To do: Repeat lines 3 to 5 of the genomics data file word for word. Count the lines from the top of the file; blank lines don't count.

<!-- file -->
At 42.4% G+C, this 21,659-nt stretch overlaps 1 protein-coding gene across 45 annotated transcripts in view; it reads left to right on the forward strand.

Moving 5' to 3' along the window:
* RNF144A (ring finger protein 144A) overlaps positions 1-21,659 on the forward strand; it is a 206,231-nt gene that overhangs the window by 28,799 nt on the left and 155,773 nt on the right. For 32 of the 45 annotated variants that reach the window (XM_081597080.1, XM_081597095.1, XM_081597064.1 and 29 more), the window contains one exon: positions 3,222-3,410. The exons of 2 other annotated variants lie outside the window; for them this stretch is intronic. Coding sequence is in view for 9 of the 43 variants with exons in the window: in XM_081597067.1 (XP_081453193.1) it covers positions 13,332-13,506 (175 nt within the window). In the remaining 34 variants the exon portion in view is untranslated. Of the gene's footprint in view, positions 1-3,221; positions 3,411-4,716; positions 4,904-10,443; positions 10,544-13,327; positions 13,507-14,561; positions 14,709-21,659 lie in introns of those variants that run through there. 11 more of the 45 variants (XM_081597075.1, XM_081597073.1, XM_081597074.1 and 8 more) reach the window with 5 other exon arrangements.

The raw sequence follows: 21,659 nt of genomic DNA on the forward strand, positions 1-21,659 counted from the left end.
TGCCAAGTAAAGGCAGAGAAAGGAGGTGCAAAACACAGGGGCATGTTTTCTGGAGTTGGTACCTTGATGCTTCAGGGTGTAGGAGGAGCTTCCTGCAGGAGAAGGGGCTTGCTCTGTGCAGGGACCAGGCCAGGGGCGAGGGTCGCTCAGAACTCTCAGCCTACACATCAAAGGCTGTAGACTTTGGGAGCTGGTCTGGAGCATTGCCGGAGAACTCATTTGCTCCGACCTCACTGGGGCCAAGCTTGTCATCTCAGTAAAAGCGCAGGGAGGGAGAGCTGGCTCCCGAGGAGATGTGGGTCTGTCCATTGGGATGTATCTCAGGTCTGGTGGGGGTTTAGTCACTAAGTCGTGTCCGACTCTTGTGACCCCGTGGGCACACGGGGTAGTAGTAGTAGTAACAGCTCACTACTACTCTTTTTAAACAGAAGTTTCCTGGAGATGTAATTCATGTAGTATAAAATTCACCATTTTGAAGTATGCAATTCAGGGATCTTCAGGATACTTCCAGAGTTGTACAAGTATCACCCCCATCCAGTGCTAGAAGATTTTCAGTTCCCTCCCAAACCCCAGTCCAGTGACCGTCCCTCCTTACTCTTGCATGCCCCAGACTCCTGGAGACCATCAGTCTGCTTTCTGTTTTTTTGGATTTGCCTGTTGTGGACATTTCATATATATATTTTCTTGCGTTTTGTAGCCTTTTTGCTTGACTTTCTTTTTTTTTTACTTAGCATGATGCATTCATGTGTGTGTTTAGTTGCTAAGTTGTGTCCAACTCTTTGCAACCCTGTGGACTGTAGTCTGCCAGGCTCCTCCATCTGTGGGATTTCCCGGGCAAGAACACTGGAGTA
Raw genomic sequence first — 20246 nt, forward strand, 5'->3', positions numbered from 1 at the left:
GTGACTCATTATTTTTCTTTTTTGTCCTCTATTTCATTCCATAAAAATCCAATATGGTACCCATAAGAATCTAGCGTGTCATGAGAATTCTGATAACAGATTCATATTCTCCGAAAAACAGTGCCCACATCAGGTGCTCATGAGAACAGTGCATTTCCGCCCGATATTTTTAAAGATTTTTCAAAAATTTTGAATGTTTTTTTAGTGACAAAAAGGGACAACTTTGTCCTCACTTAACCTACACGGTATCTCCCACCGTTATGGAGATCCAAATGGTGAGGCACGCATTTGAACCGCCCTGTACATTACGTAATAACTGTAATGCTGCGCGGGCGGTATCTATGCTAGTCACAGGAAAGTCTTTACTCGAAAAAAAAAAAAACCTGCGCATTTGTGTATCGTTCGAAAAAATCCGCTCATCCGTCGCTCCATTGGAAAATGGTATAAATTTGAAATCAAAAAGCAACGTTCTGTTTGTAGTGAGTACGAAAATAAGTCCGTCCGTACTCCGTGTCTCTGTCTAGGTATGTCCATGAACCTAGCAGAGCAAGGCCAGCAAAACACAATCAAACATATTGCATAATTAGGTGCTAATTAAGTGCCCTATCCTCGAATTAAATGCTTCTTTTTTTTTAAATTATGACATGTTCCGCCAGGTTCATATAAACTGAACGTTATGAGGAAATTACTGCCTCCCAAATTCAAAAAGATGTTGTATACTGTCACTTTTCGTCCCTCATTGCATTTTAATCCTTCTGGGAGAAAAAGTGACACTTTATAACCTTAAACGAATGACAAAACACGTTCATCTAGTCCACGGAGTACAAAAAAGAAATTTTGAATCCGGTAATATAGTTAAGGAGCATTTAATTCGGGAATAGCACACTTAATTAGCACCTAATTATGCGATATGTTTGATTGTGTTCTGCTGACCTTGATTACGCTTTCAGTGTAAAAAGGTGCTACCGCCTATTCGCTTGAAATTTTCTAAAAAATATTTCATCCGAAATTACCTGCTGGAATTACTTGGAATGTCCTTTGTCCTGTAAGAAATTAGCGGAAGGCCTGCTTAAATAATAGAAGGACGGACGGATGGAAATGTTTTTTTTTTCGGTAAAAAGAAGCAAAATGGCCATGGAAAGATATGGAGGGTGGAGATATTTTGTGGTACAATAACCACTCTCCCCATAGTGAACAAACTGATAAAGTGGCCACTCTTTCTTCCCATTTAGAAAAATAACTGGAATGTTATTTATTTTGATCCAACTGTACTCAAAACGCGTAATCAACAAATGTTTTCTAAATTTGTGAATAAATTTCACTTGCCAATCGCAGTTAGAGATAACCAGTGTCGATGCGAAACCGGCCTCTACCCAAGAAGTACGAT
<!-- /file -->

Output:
* RNF144A (ring finger protein 144A) overlaps positions 1-21,659 on the forward strand; it is a 206,231-nt gene that overhangs the window by 28,799 nt on the left and 155,773 nt on the right. For 32 of the 45 annotated variants that reach the window (XM_081597080.1, XM_081597095.1, XM_081597064.1 and 29 more), the window contains one exon: positions 3,222-3,410. The exons of 2 other annotated variants lie outside the window; for them this stretch is intronic. Coding sequence is in view for 9 of the 43 variants with exons in the window: in XM_081597067.1 (XP_081453193.1) it covers positions 13,332-13,506 (175 nt within the window). In the remaining 34 variants the exon portion in view is untranslated. Of the gene's footprint in view, positions 1-3,221; positions 3,411-4,716; positions 4,904-10,443; positions 10,544-13,327; positions 13,507-14,561; positions 14,709-21,659 lie in introns of those variants that run through there. 11 more of the 45 variants (XM_081597075.1, XM_081597073.1, XM_081597074.1 and 8 more) reach the window with 5 other exon arrangements.

The raw sequence follows: 21,659 nt of genomic DNA on the forward strand, positions 1-21,659 counted from the left end.
TGCCAAGTAAAGGCAGAGAAAGGAGGTGCAAAACACAGGGGCATGTTTTCTGGAGTTGGTACCTTGATGCTTCAGGGTGTAGGAGGAGCTTCCTGCAGGAGAAGGGGCTTGCTCTGTGCAGGGACCAGGCCAGGGGCGAGGGTCGCTCAGAACTCTCAGCCTACACATCAAAGGCTGTAGACTTTGGGAGCTGGTCTGGAGCATTGCCGGAGAACTCATTTGCTCCGACCTCACTGGGGCCAAGCTTGTCATCTCAGTAAAAGCGCAGGGAGGGAGAGCTGGCTCCCGAGGAGATGTGGGTCTGTCCATTGGGATGTATCTCAGGTCTGGTGGGGGTTTAGTCACTAAGTCGTGTCCGACTCTTGTGACCCCGTGGGCACACGGGGTAGTAGTAGTAGTAACAGCTCACTACTACTCTTTTTAAACAGAAGTTTCCTGGAGATGTAATTCATGTAGTATAAAATTCACCATTTTGAAGTATGCAATTCAGGGATCTTCAGGATACTTCCAGAGTTGTACAAGTATCACCCCCATCCAGTGCTAGAAGATTTTCAGTTCCCTCCCAAACCCCAGTCCAGTGACCGTCCCTCCTTACTCTTGCATGCCCCAGACTCCTGGAGACCATCAGTCTGCTTTCTGTTTTTTTGGATTTGCCTGTTGTGGACATTTCATATATATATTTTCTTGCGTTTTGTAGCCTTTTTGCTTGACTTTCTTTTTTTTTTACTTAGCATGATGCATTCATGTGTGTGTTTAGTTGCTAAGTTGTGTCCAACTCTTTGCAACCCTGTGGACTGTAGTCTGCCAGGCTCCTCCATCTGTGGGATTTCCCGGGCAAGAACACTGGAGTA